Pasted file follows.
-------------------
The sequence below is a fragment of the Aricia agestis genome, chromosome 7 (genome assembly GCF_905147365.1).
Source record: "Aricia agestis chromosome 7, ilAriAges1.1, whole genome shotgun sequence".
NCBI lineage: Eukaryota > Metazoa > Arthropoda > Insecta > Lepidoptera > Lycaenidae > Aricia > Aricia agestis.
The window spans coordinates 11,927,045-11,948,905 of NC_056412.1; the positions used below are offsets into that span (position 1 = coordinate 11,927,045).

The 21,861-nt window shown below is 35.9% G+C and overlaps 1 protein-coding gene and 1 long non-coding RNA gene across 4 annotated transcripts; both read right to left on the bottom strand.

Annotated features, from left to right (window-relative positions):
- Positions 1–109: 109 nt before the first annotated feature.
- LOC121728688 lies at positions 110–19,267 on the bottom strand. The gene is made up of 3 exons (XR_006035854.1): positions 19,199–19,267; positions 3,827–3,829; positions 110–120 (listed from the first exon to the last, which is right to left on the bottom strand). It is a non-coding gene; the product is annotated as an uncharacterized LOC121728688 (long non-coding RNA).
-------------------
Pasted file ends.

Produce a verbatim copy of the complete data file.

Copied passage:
The sequence below is a fragment of the Aricia agestis genome, chromosome 7 (genome assembly GCF_905147365.1).
Source record: "Aricia agestis chromosome 7, ilAriAges1.1, whole genome shotgun sequence".
NCBI lineage: Eukaryota > Metazoa > Arthropoda > Insecta > Lepidoptera > Lycaenidae > Aricia > Aricia agestis.
The window spans coordinates 11,927,045-11,948,905 of NC_056412.1; the positions used below are offsets into that span (position 1 = coordinate 11,927,045).

The 21,861-nt window shown below is 35.9% G+C and overlaps 1 protein-coding gene and 1 long non-coding RNA gene across 4 annotated transcripts; both read right to left on the bottom strand.

Annotated features, from left to right (window-relative positions):
- Positions 1–109: 109 nt before the first annotated feature.
- LOC121728688 lies at positions 110–19,267 on the bottom strand. The gene is made up of 3 exons (XR_006035854.1): positions 19,199–19,267; positions 3,827–3,829; positions 110–120 (listed from the first exon to the last, which is right to left on the bottom strand). It is a non-coding gene; the product is annotated as an uncharacterized LOC121728688 (long non-coding RNA).